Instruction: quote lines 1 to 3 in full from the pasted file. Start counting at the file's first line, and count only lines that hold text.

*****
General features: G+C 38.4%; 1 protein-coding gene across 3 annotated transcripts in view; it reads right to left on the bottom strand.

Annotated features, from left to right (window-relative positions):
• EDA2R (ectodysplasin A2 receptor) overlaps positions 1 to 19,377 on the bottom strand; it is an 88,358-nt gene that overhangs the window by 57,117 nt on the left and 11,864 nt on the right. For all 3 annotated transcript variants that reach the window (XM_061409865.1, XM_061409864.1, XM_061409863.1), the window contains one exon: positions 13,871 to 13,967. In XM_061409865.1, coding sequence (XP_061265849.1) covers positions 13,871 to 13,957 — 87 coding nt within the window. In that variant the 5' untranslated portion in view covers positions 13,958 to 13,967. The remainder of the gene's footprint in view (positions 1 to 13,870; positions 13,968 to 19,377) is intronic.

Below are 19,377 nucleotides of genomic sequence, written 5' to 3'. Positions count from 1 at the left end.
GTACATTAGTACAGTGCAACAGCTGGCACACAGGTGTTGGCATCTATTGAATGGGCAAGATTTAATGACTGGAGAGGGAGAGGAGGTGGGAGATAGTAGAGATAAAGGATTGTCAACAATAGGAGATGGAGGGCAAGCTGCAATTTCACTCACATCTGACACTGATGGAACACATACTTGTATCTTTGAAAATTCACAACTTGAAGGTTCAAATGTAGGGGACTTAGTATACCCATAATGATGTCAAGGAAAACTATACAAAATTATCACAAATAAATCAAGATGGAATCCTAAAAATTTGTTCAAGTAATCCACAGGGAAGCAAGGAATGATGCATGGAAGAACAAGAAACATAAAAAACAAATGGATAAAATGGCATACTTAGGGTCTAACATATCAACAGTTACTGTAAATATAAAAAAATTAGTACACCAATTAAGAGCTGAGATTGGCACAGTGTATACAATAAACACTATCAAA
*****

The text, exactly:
General features: G+C 38.4%; 1 protein-coding gene across 3 annotated transcripts in view; it reads right to left on the bottom strand.

Annotated features, from left to right (window-relative positions):
• EDA2R (ectodysplasin A2 receptor) overlaps positions 1 to 19,377 on the bottom strand; it is an 88,358-nt gene that overhangs the window by 57,117 nt on the left and 11,864 nt on the right. For all 3 annotated transcript variants that reach the window (XM_061409865.1, XM_061409864.1, XM_061409863.1), the window contains one exon: positions 13,871 to 13,967. In XM_061409865.1, coding sequence (XP_061265849.1) covers positions 13,871 to 13,957 — 87 coding nt within the window. In that variant the 5' untranslated portion in view covers positions 13,958 to 13,967. The remainder of the gene's footprint in view (positions 1 to 13,870; positions 13,968 to 19,377) is intronic.